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Skaldic Poetry of the Scandinavian Middle Ages

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Anonymous Poems (Anon)

I. Flokkr about Sveinn Álfífuson (Sveinfl) - 1

not in Skj

Flokkr about Sveinn Álfífuson — Anon SveinflI

Diana Whaley 2012, ‘(Introduction to) Anonymous, Flokkr about Sveinn Álfífuson’ in Diana Whaley (ed.), Poetry from the Kings’ Sagas 1: From Mythical Times to c. 1035. Skaldic Poetry of the Scandinavian Middle Ages 1. Turnhout: Brepols, p. 1029.


Skj: Anonyme digte om historiske personer og begivenheder [XI]: [3]. Flokkr om Sven Alfifassön, o. 1034 (AI, 423, BI, 393); stanzas (if different): [v]

SkP info: I, 1029

old edition introduction edition manuscripts transcriptions concordance search files

1 — Anon Sveinfl 1I

edition interactive full text transcriptions old edition references concordance


Cite as: Diana Whaley (ed.) 2012, ‘Anonymous Poems, Flokkr about Sveinn Álfífuson 1’ in Diana Whaley (ed.), Poetry from the Kings’ Sagas 1: From Mythical Times to c. 1035. Skaldic Poetry of the Scandinavian Middle Ages 1. Turnhout: Brepols, p. 1029.

Vasa sunnudag, svanni,
— seggr hné margr und eggjar —
morgin þann, sem manni
mær lauk eða ǫl bæri,
þás Sveinn konungr sína
saman tengja bað drengi
— hrátt gafsk hold at slíta
hrafni — skeiðar stafna.

Svanni, vasa þann morgin, sunnudag, sem mær bæri manni lauk eða ǫl — margr seggr hné und eggjar —, þás Sveinn konungr bað drengi sína tengja saman stafna skeiðar; hrátt hold gafsk hrafni at slíta.

Lady, on that morning, a Sunday, it was not as if a maiden was bringing a man leek or ale — many a man sank down beneath blades — when King Sveinn ordered his warriors to join together the stems of the longship; raw flesh was given to the raven to tear.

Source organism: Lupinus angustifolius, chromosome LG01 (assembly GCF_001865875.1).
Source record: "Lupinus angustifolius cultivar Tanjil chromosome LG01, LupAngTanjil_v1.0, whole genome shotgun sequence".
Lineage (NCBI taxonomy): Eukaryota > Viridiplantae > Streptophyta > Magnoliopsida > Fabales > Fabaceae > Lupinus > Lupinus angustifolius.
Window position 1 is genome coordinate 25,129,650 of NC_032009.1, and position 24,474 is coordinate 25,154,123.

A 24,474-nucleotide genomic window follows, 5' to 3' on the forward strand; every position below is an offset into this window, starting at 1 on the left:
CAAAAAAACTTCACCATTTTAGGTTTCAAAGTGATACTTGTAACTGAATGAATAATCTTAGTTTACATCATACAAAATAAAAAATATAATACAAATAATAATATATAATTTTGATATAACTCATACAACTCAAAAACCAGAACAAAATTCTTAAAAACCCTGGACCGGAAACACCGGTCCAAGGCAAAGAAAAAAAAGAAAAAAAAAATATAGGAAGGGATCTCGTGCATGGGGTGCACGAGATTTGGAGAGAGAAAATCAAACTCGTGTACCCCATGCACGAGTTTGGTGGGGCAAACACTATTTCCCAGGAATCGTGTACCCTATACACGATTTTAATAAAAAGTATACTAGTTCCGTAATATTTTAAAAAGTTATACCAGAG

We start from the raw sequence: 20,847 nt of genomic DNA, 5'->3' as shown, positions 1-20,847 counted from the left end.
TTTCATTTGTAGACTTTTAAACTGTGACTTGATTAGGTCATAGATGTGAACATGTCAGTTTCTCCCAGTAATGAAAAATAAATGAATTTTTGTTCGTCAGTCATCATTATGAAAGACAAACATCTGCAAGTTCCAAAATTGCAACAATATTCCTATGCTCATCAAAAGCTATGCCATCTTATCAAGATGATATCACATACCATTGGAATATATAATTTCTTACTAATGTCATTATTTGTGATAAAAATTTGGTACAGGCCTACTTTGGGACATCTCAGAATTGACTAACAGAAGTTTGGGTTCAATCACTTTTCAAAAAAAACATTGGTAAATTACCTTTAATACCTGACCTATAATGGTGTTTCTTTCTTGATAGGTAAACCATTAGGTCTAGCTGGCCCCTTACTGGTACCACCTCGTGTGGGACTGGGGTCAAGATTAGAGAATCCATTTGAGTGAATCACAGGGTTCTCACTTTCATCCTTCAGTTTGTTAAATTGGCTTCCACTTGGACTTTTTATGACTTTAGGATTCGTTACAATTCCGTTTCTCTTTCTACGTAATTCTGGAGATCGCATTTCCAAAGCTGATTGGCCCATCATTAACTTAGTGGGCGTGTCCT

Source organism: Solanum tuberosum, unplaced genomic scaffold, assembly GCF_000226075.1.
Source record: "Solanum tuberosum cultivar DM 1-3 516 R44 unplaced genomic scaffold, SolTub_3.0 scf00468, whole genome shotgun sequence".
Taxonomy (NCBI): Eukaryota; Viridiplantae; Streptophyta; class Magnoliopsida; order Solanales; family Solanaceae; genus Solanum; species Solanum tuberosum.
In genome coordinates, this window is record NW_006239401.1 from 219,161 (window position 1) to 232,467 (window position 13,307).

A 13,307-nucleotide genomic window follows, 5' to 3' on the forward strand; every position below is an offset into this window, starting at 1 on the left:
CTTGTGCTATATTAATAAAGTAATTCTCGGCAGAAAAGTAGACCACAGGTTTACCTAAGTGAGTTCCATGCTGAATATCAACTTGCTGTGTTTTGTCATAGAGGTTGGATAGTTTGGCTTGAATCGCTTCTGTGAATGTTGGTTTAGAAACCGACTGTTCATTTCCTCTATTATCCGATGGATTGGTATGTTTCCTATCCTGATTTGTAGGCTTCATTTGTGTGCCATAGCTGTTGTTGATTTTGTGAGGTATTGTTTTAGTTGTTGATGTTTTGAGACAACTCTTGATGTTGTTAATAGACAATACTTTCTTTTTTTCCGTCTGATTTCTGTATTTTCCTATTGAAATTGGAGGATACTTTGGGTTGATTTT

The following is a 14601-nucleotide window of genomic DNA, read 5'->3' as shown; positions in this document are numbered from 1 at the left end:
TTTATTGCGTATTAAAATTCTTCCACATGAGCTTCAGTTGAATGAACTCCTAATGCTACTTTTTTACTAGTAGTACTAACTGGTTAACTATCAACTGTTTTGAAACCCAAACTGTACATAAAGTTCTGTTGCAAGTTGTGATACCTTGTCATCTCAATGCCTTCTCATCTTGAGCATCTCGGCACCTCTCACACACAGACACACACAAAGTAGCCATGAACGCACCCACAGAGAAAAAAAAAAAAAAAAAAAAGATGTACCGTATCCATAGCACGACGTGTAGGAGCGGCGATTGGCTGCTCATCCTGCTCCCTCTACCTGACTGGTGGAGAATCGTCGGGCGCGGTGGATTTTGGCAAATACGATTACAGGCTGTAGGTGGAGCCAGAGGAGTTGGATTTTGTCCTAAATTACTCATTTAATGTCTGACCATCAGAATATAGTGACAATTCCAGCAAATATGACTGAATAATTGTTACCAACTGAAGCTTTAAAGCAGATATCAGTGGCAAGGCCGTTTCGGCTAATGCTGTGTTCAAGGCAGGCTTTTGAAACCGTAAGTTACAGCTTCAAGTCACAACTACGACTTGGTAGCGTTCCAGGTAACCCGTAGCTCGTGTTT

Mss: (491r-v), 39(11vb), E(2v) (Hkr); 61(74rb), 53(72ra), Bb(110ra) (ÓT); Holm2(72v), 972ˣ(575va-576va), J2ˣ(238r), 325VI(40va), 73aˣ(211v), Holm4(68ra), 61(129rb), 325V(87va), 325VII(40v), Bb(204va), Tóm(160r) (ÓH)

Readings: [1] Vasa (‘Vara’): ‘Varar’ E, ‘Varr a’ 53, var á Bb(110ra), 61(129rb), Tóm, ‘Va’ Bb(110ra), var at 73aˣ    [2] hné: fell 73aˣ    [3] manni: mǫnnum 53, 325VII    [4] mær: ‘mor’ 61(129rb);    lauk: lausn J2ˣ, ‘lęk’ 61(129rb);    bæri: ‘bęki’ 61(129rb)    [5] þás (‘þá er’): er 61(74rb), 53, Bb(110ra), Holm2, 972ˣ, 325VI, 73aˣ, Bb(204va), en Holm4, 61(129rb), Tóm, ok 325V;    sína: sinna 73aˣ, sínu Tóm    [6] tengja: ‘t(r)ingia’(?) 972ˣ;    drengi: drengja Tóm    [7] hrátt: hart Bb(110ra);    gafsk: ‘ga(d)t’(?) Tóm

Editions: Skj: Anonyme digte om historiske personer og begivenheder [XI], [3]. Flokkr om Sven Alfifassön: AI, 423, BI, 393, Skald I, 195; ÓT 1958-2000, II, 339 (ch. 282); Hkr 1893-1901, II, 527-8, IV, 177, ÍF 27, 413-14, Hkr 1991, II, 555 (ÓHHkr ch. 249); ÓH 1941, I, 612 (ch. 250).

Context: Vying for power in Norway, Sveinn Álfífuson and Tryggvi, son of Óláfr Tryggvason, bring their fleets together at Bókn (Bokn in Boknafjorden, Rogaland) and engage in a fierce battle on a Sunday. The following prose records the victory of Sveinn and the death of Tryggvi and many of his men.

Notes: [All]: For this battle, see also Sigv Tryggfl and its Context; and for a suggested connection between Sigv Nesv, Sigv Tryggfl and this stanza, see Hellberg (1972, 24-30) and Introduction to Sigv Tryggfl. — [1] sunnudag ‘a Sunday’: That the battle was fought on a Sunday, i.e. that sunnudag modifies the main clause, is the most natural interpretation and is the understanding of Snorri Sturluson (see Context). Alternatively, the word could conceivably be taken with the sem-clause in ll. 3-4, so that the battle is not fought on a Sunday, but is contrasted with pleasant relaxation on a Sunday. — [1] svanni ‘lady’: See Introduction. — [3] þann morgin ‘on that morning’: This could alternatively be taken with the intercalary clause in l. 2 (so ÍF 27). — [4] lauk ‘leek’: Bjarni Aðalbjarnarson (ÍF 27), cites Sigrdr 8/3 where laukr is thrown into a drink (albeit in a context involving magic); cf. also Vígf Lv 1/1 for laukr in a similar general context to the present one. On the properties of laukr, see further Note to Anon Vǫlsa 4/4. — [5] Sveinn: I.e. Sveinn Álfífuson, illegitimate son of Knútr inn ríki (Cnut the Great) and the English Álfífa (Ælfgifu of Northampton). He ruled Norway 1030-5 after the fall of Óláfr Haraldsson at Stiklastaðir (Stiklestad). — [6] drengi ‘warriors’: Drengr m. can mean ‘(young) man, (manly) man, warrior, servant’, and at least in early usage often has connotations of belonging to a tightly-bonded group (see Fritzner, LP: drengr; SnE 1998, II, 258; Jesch 1993a; Jesch 2001a, 216-32; Goetting 2006).

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